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    • Bobby Applejuice
    • By Bobby Applejuice 14th Mar 18, 1:26 PM
    • 11Posts
    • 2Thanks
    Bobby Applejuice
    Marriage separation :(
    • #1
    • 14th Mar 18, 1:26 PM
    Marriage separation :( 14th Mar 18 at 1:26 PM
    Sad times i'm afraid. Me and my wife are parting ways.

    We'd like a mutually agreed separation. The kids have moved outs do no worries there. We have sold our house and split the cash. I just need to establish what we both get when we divorce. I'm staying in Glasgow she is moving back to Manchester.

    She has a relatively low-paid job (should be just enough for her to survive) but not much else saved (she doesn't have much of a pension or any savings). I have quite a decent pension. I also recently left my business which i started up 25 years ago. I sold my shares and got a decent chunk of pay.

    So i'm currently unemployed and living off my pay. Full transparency, i got 100k for my shares and 40k pay.

    So what should she get if we agree to sort this without solicitors? My feeling is it will be half my pension and possibly half my share value. I'm hoping she cannot touch my 40k pay as, like i said, i'm unemployed for the time being.

    Any help would be much appreciated. Thanks.
    I'm part Swedish, part Italian, all British.
Page 1
    • Rubik
    • By Rubik 14th Mar 18, 1:34 PM
    • 67 Posts
    • 135 Thanks
    Rubik
    • #2
    • 14th Mar 18, 1:34 PM
    • #2
    • 14th Mar 18, 1:34 PM
    I'm sorry to hear of your situation.

    Will you be divorcing under Scots law or English/Welsh law? The answer will make a difference to the advice given.

    And how long have you been married?
    Last edited by Rubik; 14-03-2018 at 1:37 PM.
    • Bobby Applejuice
    • By Bobby Applejuice 14th Mar 18, 1:36 PM
    • 11 Posts
    • 2 Thanks
    Bobby Applejuice
    • #3
    • 14th Mar 18, 1:36 PM
    • #3
    • 14th Mar 18, 1:36 PM
    English/Welsh.
    I'm part Swedish, part Italian, all British.
    • Bobby Applejuice
    • By Bobby Applejuice 14th Mar 18, 1:43 PM
    • 11 Posts
    • 2 Thanks
    Bobby Applejuice
    • #4
    • 14th Mar 18, 1:43 PM
    • #4
    • 14th Mar 18, 1:43 PM
    Been married just over 10 years.
    I'm part Swedish, part Italian, all British.
    • Rubik
    • By Rubik 14th Mar 18, 1:57 PM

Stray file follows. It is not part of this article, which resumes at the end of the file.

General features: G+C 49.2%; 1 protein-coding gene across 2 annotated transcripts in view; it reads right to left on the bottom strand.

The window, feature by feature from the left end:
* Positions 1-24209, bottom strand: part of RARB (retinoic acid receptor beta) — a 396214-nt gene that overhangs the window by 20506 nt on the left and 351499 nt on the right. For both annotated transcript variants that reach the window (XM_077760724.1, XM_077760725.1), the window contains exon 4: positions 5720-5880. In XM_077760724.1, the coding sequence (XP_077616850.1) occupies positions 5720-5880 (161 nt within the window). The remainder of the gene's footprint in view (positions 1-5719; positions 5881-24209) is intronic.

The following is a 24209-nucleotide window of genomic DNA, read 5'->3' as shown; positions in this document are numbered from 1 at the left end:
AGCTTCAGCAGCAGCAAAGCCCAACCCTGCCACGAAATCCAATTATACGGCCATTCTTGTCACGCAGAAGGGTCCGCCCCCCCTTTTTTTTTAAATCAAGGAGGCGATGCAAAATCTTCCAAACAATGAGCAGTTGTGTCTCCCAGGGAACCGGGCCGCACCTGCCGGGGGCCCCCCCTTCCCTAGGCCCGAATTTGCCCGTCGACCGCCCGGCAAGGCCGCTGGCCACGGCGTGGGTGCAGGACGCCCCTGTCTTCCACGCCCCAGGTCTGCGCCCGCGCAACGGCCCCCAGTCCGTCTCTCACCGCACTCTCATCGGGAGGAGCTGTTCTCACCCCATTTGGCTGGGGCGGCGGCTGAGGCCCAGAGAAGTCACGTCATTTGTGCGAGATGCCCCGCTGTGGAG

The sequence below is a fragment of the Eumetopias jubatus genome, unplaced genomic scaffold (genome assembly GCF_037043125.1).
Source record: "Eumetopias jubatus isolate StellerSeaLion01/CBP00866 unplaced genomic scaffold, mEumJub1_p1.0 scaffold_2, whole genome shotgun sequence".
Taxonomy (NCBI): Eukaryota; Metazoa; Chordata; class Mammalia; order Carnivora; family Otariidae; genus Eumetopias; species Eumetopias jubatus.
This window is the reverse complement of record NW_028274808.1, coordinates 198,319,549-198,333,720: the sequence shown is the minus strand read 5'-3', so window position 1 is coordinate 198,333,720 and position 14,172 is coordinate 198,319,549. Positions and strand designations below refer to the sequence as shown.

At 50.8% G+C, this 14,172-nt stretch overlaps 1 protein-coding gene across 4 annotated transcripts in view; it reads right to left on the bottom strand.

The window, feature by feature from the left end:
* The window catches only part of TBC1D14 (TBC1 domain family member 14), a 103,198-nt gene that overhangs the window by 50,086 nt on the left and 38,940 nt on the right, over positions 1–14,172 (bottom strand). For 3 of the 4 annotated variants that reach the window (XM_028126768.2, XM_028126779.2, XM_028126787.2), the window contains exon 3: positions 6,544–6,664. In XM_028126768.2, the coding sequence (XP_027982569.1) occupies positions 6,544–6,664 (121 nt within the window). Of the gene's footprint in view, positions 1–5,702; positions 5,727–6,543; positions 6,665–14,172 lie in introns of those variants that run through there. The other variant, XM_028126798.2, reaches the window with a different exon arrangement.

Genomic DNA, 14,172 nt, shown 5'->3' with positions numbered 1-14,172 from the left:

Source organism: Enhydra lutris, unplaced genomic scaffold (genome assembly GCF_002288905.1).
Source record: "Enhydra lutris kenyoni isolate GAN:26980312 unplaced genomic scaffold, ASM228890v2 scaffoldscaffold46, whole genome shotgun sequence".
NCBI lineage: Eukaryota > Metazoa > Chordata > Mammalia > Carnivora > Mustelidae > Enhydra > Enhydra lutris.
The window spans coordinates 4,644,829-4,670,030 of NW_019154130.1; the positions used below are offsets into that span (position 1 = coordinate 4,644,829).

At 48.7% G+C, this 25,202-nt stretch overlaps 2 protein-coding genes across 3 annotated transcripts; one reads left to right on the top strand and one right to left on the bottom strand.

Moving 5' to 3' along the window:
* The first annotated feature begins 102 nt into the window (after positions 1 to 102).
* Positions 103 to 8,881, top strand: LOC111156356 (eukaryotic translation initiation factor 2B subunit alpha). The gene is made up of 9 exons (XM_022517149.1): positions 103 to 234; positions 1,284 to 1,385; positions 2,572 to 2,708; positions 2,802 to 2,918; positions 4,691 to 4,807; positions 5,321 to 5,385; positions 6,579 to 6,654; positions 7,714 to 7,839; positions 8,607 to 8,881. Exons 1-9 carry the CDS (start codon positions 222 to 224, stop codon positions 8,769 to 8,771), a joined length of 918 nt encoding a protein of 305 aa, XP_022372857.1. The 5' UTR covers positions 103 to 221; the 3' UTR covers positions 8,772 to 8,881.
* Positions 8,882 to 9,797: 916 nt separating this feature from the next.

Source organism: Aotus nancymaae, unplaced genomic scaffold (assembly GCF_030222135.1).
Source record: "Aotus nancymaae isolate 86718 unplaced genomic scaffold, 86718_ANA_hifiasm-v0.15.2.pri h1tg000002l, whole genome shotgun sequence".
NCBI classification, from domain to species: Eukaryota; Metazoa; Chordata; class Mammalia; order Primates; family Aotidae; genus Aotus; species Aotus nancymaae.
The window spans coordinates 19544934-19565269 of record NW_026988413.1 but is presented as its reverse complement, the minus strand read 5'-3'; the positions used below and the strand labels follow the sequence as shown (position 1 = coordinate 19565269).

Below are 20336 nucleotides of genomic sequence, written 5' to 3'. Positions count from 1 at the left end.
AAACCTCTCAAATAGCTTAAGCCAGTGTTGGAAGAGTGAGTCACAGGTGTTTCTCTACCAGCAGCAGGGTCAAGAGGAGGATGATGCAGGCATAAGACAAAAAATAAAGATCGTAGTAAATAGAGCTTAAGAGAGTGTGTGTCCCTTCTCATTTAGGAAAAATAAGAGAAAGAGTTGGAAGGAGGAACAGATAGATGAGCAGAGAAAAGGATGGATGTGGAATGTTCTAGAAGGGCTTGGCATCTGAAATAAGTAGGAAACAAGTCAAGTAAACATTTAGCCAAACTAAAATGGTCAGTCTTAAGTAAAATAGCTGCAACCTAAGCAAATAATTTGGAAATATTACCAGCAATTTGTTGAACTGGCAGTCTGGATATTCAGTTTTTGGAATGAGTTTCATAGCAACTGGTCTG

• 67 Posts
    • 135 Thanks
    Rubik
    • #5
    • 14th Mar 18, 1:57 PM
    • #5
    • 14th Mar 18, 1:57 PM
    It would make more sense for you to divorce under Scots law for a number of reasons - firstly you could use the Simplified procedure (after you've been separated for at least 12 months), it's quicker, cheaper and facilitates a more amicable divorce than a petition under E/W law would (for a start - you would have to be seperated for at least two years to achieve a no-fault divorce, rather than the 12 months for Scots divorce). Secondly, under Scots law, marital assets are those which are accrued during the length of the marriage - (excluding gifts and inheritances) up to the relevant date (the agreed date of separation), whereas marital assets under E/W include any owned in either party's name and often can include pre-marital assets (if the marriage is a long one). Under Scots law you would simply split everything 50/50 (or thereabouts) and have that drawn up in a separation agreement so that it is legally binding. Under E/W law, expect to come away with a lot less than 50% - especially as her earning capacity seems much lower than yours.

    You can agree whatever you like without solicitors - but that won't mean it's legally sound, or binding. Perhaps look at what the marital assets are, agree on what is fair (and by fair, I mean to both of you), that neither party will be financially disadvantaged to the advantage of the other, and take things from there. But at some point, and which ever jurisdiction you use, you will need to take the appropriate legal advice.
    • Bobby Applejuice
    • By Bobby Applejuice 14th Mar 18, 2:12 PM
    • 11 Posts
    • 2 Thanks
    Bobby Applejuice
    • #6
    • 14th Mar 18, 2:12 PM